DB residents Hannah Rose Meeson and Sandra Roe are survivors of childhood cancer. Hannah is eight years old and Sandra, 47. They share their stories with Trisha Hughes.
There is no pain greater than to be helpless in the face of a child’s suffering. With a diagnosis of cancer, your world changes in the blink of an eye. Your goals, your dreams and your priorities are forced to take a different turn. Instead, you’re dealing with the realisation that your child will be going through radiation, chemotherapy and the terrible side effects of both.
You’re allowed to scream and you’re allowed to cry at the injustice of seeing your child suffering but for his sake, you smile and hold back the tears. Deep down there’s the knowledge that you will never give up hope. That you would never do. Hope becomes your anchor – it is stronger than fear. And even a single thread of hope is a very powerful thing.
There are moments in everyone’s life when they know nothing will ever be the same again and time is divided into two parts: before and after. For one DB resident, eight-year-old Hannah Rose Meeson, that moment came on Monday July 9, 2012 when she was just four years old. “Everyone thought I had autism,” Hannah says. “But it turns out I had an aggressive cancer of the brain, probably existing from my birth. When I was four and three-quarters, we visited the paediatrician, Dr Sarah Newton in Cayman, where we used to live, because Mum was concerned about me falling over and bumping into things.”
Hannah was admitted to hospital that day and had a CT scan that evening which revealed a tumour mass on her brain. The next morning, Tuesday, she was airlifted to Miami Children’s Hospital. On Thursday, after an MRI, she had an eight-hour surgery to completely remove the tumour. “For a while, I could not walk or talk but with therapy, I gradually recovered,” Hannah explains. “Then on July 29, we flew to Houston, Texas, where I had another MRI, and it showed the cancer had spread to the membranes surrounding my brain and spinal cord.”
Through 31 sessions of radiation and six rounds of chemotherapy, through nausea, vomiting, hearing loss and blood transfusions, Hannah’s mother Gaylene stood staunchly by her daughter’s side, refusing to give up hope. And on March 31, 2014, her hope became a reality. An MRI showed that the cancer had gone, although the disabilities would not. Hannah will always suffer from a total loss of balance and loss of coordination in her legs, as well as speech and hearing loss. Despite this, she attends Hong Kong International Learning Academy here in DB part-time, and home-schools the rest of the time. She says, “I am happy and I am doing OK.”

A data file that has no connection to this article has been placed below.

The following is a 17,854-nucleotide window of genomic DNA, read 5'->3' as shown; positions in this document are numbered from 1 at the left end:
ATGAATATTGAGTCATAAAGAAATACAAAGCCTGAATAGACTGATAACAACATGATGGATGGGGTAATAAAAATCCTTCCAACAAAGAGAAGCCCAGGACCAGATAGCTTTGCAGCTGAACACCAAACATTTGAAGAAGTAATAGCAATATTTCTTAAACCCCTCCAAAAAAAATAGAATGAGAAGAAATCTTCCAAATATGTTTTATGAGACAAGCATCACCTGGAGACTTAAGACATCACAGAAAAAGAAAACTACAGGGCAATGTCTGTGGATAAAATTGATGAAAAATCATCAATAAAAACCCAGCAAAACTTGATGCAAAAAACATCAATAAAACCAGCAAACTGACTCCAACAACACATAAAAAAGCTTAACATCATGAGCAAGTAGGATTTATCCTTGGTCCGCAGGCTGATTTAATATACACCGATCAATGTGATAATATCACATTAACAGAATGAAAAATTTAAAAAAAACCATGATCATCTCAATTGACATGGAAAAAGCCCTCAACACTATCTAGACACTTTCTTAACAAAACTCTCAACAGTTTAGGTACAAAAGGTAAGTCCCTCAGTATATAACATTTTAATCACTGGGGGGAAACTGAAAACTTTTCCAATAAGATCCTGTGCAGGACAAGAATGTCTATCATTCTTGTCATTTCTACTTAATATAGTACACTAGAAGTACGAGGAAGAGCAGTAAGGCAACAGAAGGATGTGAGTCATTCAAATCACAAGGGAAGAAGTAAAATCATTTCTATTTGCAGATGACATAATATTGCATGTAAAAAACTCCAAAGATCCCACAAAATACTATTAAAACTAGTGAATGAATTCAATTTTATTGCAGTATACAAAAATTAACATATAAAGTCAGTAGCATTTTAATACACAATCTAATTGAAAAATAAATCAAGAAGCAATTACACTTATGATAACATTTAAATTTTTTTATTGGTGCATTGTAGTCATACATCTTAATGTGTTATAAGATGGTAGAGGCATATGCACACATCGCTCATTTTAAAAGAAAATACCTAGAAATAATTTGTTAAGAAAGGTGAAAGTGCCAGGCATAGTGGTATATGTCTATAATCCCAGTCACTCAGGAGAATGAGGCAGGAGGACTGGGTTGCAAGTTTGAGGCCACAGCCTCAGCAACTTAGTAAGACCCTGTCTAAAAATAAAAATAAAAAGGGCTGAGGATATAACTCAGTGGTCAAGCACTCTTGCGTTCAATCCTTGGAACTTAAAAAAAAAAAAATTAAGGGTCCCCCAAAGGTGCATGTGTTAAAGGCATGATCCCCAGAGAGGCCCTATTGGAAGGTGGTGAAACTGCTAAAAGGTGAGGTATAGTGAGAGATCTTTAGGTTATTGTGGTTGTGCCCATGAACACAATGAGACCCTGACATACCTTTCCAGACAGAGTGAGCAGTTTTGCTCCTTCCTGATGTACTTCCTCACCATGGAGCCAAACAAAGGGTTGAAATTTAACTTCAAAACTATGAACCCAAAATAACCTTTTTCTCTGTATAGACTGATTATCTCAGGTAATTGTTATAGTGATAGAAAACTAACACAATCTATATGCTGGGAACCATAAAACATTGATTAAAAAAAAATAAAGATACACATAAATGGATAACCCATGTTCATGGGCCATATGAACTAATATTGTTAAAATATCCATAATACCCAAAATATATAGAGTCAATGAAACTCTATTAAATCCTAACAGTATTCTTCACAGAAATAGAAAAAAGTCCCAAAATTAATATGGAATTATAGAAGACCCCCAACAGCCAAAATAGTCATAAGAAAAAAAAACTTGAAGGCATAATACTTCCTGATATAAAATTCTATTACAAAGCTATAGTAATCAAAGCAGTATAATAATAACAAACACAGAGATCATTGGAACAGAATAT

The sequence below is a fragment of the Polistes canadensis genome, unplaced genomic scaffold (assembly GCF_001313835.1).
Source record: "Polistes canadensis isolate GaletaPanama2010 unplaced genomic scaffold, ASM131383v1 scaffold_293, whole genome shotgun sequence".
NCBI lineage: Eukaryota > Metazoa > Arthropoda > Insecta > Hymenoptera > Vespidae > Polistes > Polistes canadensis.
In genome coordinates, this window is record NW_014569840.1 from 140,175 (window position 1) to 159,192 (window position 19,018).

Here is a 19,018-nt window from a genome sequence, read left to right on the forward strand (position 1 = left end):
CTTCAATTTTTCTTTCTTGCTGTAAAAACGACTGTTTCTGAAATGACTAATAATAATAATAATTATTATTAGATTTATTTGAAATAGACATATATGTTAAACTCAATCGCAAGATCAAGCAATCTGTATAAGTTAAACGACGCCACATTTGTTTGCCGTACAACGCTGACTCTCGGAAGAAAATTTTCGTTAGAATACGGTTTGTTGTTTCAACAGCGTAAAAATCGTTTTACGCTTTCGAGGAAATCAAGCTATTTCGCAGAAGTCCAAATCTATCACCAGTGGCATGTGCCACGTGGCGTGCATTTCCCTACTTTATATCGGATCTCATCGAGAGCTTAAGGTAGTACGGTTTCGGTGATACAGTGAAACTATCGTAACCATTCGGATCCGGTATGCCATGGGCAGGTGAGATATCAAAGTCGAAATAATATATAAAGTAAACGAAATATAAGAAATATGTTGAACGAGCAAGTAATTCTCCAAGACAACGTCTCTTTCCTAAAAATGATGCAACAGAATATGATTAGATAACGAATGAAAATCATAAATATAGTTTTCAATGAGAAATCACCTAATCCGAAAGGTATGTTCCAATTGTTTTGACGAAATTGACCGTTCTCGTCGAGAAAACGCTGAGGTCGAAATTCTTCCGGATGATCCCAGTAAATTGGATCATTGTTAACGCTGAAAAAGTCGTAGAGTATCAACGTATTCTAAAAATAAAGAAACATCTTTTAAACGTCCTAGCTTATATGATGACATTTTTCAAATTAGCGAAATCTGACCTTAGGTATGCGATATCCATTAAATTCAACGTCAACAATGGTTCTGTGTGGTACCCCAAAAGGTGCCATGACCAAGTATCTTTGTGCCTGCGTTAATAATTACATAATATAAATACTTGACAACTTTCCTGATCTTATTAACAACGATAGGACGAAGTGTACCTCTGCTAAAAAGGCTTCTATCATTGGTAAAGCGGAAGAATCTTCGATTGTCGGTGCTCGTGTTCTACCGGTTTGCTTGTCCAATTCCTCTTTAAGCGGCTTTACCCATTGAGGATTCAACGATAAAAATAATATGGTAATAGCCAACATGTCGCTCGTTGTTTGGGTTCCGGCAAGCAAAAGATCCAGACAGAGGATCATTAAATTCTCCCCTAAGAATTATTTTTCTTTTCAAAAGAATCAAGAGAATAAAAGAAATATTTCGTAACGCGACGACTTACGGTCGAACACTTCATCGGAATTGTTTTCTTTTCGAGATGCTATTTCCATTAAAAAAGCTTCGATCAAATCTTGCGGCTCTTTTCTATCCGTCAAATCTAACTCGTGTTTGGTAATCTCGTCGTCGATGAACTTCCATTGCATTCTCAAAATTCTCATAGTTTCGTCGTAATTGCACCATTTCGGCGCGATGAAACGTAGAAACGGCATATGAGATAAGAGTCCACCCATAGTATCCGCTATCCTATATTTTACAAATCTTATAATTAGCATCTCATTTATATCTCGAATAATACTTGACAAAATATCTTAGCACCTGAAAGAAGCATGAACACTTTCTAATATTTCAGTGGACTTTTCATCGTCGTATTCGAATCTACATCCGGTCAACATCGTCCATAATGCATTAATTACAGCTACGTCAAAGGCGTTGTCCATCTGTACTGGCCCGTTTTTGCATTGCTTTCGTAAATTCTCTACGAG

Another courageous survivor who has refused to let this disease make her a victim is Sandra Roe, an eightyear DB resident. Sandra has fought the battle twice, once at 14 and again seven years ago. “At 14, you don’t have an understanding of what cancer is and about dying.” Sandra says. “After my dentist palpated my neck during a routine check-up, he found a lump under my chin. The lump was later diagnosed as Hodgkin’s Disease. During treatment, I lost the hair at the back of my head and I was very embarrassed. I had X marks on parts of my body so that when the machine was lined up, my organs were protected during radiation. I used to make up a story that I was a voodoo doll!”
Being a survivor of childhood cancer doesn’t mean you are home free of the disease. At 39, in 2008, Sandra had been sick with numerous illnesses for some time and the last was double vision. When she could not remember a conversation that had happened a minute before and started asking the same questions several times, her husband took her to an oncologist. After a bone marrow test, blood work and a brain biopsy, the result came in. Sandra had brain cancer. Once again, she buckled up and began the battle with eight rounds of chemotherapy over a six-month period.